Traditionally, individuals and firms wishing to commence construction activities hire a Registered Design Professional (an architect or professional engineer) to design plans and oversee the projects (if Construction Control is required).  For less extensive projects, the permitting may be submitted by a contractor.  Regardless of who is designing, or overseeing, the project(s), the regulatory agency (building, planning, or health department) may hold up the project due to insufficient submittals or questions regarding the designs or scope of the project.  This is where a Code Consultant comes in handy.

A Code Consultant will work with the design and construction teams, as well as the client and the regulatory authority, in order to make sure that all permit applications are completed and submitted in a package that will result is the most efficient permit review possible.  This includes:

  • pre-submission meetings with the regulatory authority;
  • reviewing all plans prior to submission in order to determine compliance with all relevant codes;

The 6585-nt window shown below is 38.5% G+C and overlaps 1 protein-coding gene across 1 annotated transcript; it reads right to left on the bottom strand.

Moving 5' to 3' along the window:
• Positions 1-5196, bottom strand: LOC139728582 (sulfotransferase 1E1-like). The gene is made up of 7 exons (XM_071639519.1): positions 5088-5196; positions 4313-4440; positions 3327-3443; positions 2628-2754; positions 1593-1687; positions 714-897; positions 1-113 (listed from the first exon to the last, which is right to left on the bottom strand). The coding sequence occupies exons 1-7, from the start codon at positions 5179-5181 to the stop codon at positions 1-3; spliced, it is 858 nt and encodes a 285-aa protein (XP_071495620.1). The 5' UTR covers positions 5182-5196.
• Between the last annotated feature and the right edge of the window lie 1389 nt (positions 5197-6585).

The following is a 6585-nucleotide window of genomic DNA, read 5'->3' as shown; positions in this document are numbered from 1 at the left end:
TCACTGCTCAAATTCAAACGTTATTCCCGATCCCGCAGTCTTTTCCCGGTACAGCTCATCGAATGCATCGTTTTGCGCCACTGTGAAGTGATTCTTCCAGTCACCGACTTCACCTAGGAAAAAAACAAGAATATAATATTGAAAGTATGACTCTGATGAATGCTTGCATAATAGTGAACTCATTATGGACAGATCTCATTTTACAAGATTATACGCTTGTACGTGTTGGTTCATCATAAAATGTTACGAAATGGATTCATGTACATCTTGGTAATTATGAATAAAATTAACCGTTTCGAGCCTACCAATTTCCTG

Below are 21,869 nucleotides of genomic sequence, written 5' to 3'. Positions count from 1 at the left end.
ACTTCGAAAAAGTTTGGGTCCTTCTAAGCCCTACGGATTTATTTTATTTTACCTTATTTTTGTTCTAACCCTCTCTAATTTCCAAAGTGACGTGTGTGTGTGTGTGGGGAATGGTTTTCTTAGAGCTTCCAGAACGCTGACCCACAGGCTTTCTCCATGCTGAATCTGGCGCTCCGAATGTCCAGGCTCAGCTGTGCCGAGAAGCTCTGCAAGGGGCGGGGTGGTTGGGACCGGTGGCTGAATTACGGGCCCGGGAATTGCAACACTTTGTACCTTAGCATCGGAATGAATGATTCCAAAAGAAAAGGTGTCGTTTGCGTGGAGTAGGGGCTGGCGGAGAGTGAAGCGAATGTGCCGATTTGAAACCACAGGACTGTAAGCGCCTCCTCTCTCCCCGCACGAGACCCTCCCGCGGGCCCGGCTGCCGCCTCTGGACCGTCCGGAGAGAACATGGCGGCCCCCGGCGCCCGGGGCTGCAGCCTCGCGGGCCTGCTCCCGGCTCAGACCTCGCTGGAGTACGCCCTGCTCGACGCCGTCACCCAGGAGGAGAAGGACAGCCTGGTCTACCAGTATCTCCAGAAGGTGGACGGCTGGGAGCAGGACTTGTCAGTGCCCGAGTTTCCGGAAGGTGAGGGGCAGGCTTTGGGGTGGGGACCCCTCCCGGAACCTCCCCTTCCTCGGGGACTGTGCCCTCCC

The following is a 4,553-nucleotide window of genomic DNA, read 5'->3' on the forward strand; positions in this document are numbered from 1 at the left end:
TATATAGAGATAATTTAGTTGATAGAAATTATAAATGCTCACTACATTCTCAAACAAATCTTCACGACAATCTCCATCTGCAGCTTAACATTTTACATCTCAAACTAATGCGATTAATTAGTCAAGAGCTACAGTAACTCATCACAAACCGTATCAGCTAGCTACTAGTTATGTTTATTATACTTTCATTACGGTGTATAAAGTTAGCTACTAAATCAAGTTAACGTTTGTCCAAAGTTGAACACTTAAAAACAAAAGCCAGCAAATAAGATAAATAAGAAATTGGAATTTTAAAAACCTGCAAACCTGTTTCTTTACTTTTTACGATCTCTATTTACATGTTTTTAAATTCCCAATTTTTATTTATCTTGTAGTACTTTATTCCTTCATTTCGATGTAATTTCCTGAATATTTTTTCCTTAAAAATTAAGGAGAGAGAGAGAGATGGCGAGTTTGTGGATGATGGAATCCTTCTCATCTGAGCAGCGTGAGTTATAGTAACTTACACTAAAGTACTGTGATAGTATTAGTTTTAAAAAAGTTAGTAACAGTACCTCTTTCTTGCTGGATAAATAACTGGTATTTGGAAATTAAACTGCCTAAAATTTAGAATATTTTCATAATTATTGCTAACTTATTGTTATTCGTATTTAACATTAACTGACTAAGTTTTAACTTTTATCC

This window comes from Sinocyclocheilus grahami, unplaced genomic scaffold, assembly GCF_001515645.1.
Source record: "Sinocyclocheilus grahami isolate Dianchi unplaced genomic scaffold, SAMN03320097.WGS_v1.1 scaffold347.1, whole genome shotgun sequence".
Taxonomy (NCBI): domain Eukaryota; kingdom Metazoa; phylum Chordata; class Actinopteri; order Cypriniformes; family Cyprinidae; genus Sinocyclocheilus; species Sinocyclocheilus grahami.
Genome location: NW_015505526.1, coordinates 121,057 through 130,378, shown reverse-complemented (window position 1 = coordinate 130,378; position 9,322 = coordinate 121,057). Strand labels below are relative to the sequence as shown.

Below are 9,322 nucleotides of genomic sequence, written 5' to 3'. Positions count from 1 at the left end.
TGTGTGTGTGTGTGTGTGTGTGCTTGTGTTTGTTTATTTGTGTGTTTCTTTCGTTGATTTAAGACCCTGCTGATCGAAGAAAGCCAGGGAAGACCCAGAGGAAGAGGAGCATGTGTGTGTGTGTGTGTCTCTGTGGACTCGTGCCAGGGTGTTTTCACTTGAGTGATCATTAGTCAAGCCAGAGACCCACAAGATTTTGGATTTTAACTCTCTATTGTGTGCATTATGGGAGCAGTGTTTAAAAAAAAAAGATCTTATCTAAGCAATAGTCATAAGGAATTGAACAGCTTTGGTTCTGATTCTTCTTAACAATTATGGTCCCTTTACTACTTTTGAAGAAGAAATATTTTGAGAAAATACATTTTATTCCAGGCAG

• reviewing permit applications for completeness of documentation and other submittals; and
  • Serving as an intermediary, when needed, between the regulatory authority and the design and construction teams and / or the client.

In many circumstances, a Code Consultant can save a client significant amounts of money and aggravation by catching problems before they are submitted -- which often starts a series of back-and-forths that can extend the permit issuance date even further into the future.

At Pracademic Solutions, we provide Code Consulting services in a wide variety of subjects,  We have relationships with outside Registered Design Professionals to assist us with services that require their stamp for one reason or another.  A partial listing of our services can be found here.

If you have any questions that are not addressed elsewhere on the website, or would like to speak with a representative, please email info@pracademicsolutions.com, and someone will get back in touch with you shortly.

What is Pracademic Solutions?

Having worked in the code enforcement arena for over a decade, I have observed the many frustrations faced by inexperienced property owners, contractors, and real estate developers.  I have also observed, first hand, the difficulties confronted by local officials when asked to develop regulations, protocols, and procedures for novel programs in their respective fields.  It is with this experience that Pracademic Solutions was born.